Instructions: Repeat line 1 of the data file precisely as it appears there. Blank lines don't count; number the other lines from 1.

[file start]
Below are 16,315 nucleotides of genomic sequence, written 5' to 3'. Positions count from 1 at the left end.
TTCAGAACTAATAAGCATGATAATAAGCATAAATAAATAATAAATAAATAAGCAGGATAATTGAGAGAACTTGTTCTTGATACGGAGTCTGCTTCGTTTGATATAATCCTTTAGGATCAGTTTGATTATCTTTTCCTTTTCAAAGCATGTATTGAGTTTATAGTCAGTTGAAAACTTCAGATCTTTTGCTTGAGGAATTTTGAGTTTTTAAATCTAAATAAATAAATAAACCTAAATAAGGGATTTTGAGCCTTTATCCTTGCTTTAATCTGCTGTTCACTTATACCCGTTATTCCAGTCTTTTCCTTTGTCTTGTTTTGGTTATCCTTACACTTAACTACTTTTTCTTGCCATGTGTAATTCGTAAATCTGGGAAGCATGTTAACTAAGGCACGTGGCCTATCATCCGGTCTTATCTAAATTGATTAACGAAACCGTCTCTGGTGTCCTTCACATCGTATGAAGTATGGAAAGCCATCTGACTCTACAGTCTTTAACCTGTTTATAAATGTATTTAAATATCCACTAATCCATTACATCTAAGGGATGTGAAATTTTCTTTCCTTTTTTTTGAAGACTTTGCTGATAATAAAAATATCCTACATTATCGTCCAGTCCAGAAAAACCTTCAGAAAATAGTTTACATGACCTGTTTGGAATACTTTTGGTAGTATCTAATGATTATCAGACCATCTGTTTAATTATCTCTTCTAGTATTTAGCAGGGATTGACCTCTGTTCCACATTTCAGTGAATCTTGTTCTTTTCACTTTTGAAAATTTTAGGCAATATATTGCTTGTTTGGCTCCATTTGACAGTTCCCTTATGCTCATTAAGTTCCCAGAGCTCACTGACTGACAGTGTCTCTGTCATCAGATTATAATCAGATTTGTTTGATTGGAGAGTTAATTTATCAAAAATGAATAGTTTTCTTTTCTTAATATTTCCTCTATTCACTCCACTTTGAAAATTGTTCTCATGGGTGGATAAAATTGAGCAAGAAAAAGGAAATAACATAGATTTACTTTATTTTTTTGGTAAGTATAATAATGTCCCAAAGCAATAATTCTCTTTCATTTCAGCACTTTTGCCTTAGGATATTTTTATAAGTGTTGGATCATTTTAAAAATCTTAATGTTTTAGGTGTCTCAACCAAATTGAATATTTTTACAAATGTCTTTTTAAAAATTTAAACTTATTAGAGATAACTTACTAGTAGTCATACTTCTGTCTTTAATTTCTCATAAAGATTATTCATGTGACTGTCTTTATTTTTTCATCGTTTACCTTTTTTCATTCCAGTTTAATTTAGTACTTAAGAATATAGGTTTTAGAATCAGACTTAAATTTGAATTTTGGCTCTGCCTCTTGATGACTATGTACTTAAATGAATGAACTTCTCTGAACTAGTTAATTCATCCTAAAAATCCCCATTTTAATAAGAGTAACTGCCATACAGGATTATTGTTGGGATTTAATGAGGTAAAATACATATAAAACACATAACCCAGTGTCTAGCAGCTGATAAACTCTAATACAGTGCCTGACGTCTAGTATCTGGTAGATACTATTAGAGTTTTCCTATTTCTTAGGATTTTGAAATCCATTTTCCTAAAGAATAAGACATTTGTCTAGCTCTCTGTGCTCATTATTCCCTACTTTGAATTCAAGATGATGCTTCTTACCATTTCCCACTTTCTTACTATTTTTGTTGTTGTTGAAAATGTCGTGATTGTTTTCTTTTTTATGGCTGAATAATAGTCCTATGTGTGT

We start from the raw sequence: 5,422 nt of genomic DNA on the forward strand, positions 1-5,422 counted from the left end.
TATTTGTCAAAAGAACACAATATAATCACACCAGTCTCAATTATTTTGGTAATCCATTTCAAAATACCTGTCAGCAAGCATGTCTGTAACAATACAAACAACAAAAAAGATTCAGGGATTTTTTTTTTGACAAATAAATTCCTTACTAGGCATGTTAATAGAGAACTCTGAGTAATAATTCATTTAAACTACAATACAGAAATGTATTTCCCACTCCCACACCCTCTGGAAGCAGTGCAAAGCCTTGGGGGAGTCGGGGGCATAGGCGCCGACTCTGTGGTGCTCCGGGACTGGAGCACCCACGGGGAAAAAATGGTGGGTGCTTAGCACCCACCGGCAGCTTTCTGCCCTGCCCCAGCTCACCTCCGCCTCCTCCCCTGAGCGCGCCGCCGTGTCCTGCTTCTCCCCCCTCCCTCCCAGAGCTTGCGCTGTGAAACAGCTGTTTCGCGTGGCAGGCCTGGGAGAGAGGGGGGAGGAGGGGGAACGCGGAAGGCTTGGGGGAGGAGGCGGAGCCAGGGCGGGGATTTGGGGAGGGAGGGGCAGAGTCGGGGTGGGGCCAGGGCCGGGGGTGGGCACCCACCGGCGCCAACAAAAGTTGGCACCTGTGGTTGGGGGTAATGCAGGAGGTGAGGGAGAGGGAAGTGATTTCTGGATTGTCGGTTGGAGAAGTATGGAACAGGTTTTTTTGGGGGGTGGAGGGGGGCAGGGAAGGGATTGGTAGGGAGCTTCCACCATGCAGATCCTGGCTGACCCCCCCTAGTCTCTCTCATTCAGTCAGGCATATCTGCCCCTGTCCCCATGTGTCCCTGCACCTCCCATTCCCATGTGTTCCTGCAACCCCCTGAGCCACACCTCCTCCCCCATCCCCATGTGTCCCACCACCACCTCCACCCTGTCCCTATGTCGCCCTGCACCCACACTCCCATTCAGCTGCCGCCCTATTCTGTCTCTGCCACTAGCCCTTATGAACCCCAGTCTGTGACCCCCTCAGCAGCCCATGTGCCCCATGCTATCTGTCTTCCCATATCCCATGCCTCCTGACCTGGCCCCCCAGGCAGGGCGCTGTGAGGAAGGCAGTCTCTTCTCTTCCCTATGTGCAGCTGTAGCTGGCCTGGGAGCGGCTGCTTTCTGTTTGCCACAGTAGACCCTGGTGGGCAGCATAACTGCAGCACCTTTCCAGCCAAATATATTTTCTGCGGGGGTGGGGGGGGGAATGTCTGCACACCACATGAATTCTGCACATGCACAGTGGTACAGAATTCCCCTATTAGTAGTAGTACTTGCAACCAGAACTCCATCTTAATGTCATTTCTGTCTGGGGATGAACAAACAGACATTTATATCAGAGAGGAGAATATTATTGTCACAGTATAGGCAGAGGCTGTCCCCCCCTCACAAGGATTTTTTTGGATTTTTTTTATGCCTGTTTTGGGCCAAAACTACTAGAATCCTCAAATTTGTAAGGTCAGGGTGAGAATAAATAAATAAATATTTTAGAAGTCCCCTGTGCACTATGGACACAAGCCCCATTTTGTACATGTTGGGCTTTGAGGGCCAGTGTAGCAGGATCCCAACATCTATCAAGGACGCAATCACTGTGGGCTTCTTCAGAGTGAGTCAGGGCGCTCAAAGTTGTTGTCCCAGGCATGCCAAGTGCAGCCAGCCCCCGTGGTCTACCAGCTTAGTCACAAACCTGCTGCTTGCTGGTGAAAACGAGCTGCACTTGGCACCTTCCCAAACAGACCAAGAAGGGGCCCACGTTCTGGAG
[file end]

Below are 16,315 nucleotides of genomic sequence, written 5' to 3'. Positions count from 1 at the left end.